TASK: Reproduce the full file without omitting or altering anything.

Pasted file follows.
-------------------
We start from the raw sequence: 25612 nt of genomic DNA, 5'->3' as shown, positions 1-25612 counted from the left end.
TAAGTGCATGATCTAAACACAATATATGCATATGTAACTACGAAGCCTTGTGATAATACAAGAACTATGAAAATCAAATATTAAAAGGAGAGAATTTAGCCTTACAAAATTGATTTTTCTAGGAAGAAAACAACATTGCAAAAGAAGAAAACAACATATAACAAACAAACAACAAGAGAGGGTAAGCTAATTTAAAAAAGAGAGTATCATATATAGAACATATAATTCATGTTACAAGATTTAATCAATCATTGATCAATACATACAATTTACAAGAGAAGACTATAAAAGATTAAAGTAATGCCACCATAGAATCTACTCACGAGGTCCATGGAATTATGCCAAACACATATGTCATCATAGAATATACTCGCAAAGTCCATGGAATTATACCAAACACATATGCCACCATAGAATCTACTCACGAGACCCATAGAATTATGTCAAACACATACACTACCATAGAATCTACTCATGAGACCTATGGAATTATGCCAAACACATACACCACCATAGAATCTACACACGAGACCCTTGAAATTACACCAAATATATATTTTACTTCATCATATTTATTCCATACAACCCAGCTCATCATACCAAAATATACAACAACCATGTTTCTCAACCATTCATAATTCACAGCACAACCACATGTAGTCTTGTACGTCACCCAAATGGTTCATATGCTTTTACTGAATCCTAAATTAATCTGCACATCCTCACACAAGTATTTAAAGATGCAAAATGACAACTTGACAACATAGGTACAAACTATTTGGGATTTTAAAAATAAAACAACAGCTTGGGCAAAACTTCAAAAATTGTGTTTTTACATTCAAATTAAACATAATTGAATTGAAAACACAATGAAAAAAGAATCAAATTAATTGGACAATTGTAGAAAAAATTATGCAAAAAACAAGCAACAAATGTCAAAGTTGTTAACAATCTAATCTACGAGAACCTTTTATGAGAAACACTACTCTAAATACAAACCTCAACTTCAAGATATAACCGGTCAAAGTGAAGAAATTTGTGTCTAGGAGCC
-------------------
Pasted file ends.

We start from the raw sequence: 25612 nt of genomic DNA, 5'->3' as shown, positions 1-25612 counted from the left end.
TAAGTGCATGATCTAAACACAATATATGCATATGTAACTACGAAGCCTTGTGATAATACAAGAACTATGAAAATCAAATATTAAAAGGAGAGAATTTAGCCTTACAAAATTGATTTTTCTAGGAAGAAAACAACATTGCAAAAGAAGAAAACAACATATAACAAACAAACAACAAGAGAGGGTAAGCTAATTTAAAAAAGAGAGTATCATATATAGAACATATAATTCATGTTACAAGATTTAATCAATCATTGATCAATACATACAATTTACAAGAGAAGACTATAAAAGATTAAAGTAATGCCACCATAGAATCTACTCACGAGGTCCATGGAATTATGCCAAACACATATGTCATCATAGAATATACTCGCAAAGTCCATGGAATTATACCAAACACATATGCCACCATAGAATCTACTCACGAGACCCATAGAATTATGTCAAACACATACACTACCATAGAATCTACTCATGAGACCTATGGAATTATGCCAAACACATACACCACCATAGAATCTACACACGAGACCCTTGAAATTACACCAAATATATATTTTACTTCATCATATTTATTCCATACAACCCAGCTCATCATACCAAAATATACAACAACCATGTTTCTCAACCATTCATAATTCACAGCACAACCACATGTAGTCTTGTACGTCACCCAAATGGTTCATATGCTTTTACTGAATCCTAAATTAATCTGCACATCCTCACACAAGTATTTAAAGATGCAAAATGACAACTTGACAACATAGGTACAAACTATTTGGGATTTTAAAAATAAAACAACAGCTTGGGCAAAACTTCAAAAATTGTGTTTTTACATTCAAATTAAACATAATTGAATTGAAAACACAATGAAAAAAGAATCAAATTAATTGGACAATTGTAGAAAAAATTATGCAAAAAACAAGCAACAAATGTCAAAGTTGTTAACAATCTAATCTACGAGAACCTTTTATGAGAAACACTACTCTAAATACAAACCTCAACTTCAAGATATAACCGGTCAAAGTGAAGAAATTTGTGTCTAGGAGCC